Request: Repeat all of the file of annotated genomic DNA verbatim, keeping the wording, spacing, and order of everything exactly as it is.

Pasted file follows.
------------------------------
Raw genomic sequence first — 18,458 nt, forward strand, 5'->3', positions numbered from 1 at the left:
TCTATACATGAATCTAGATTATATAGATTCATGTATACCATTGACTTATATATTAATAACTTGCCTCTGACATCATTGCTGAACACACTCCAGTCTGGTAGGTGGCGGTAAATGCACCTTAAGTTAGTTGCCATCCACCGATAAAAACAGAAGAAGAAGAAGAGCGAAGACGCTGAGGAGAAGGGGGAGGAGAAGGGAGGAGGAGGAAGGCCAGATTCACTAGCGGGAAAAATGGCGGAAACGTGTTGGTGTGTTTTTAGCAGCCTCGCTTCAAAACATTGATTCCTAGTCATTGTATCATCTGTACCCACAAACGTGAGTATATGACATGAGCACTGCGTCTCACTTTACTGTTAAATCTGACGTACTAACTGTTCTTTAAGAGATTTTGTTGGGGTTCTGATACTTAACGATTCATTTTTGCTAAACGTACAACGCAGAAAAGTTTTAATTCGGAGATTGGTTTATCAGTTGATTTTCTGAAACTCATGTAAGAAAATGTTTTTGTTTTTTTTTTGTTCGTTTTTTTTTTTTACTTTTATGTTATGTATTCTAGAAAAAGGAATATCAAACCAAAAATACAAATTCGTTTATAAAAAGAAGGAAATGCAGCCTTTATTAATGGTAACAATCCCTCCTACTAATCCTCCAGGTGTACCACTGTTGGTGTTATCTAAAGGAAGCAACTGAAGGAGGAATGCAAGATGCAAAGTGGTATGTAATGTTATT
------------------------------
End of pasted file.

Raw genomic sequence first — 18,458 nt, forward strand, 5'->3', positions numbered from 1 at the left:
TCTATACATGAATCTAGATTATATAGATTCATGTATACCATTGACTTATATATTAATAACTTGCCTCTGACATCATTGCTGAACACACTCCAGTCTGGTAGGTGGCGGTAAATGCACCTTAAGTTAGTTGCCATCCACCGATAAAAACAGAAGAAGAAGAAGAGCGAAGACGCTGAGGAGAAGGGGGAGGAGAAGGGAGGAGGAGGAAGGCCAGATTCACTAGCGGGAAAAATGGCGGAAACGTGTTGGTGTGTTTTTAGCAGCCTCGCTTCAAAACATTGATTCCTAGTCATTGTATCATCTGTACCCACAAACGTGAGTATATGACATGAGCACTGCGTCTCACTTTACTGTTAAATCTGACGTACTAACTGTTCTTTAAGAGATTTTGTTGGGGTTCTGATACTTAACGATTCATTTTTGCTAAACGTACAACGCAGAAAAGTTTTAATTCGGAGATTGGTTTATCAGTTGATTTTCTGAAACTCATGTAAGAAAATGTTTTTGTTTTTTTTTTGTTCGTTTTTTTTTTTTACTTTTATGTTATGTATTCTAGAAAAAGGAATATCAAACCAAAAATACAAATTCGTTTATAAAAAGAAGGAAATGCAGCCTTTATTAATGGTAACAATCCCTCCTACTAATCCTCCAGGTGTACCACTGTTGGTGTTATCTAAAGGAAGCAACTGAAGGAGGAATGCAAGATGCAAAGTGGTATGTAATGTTATT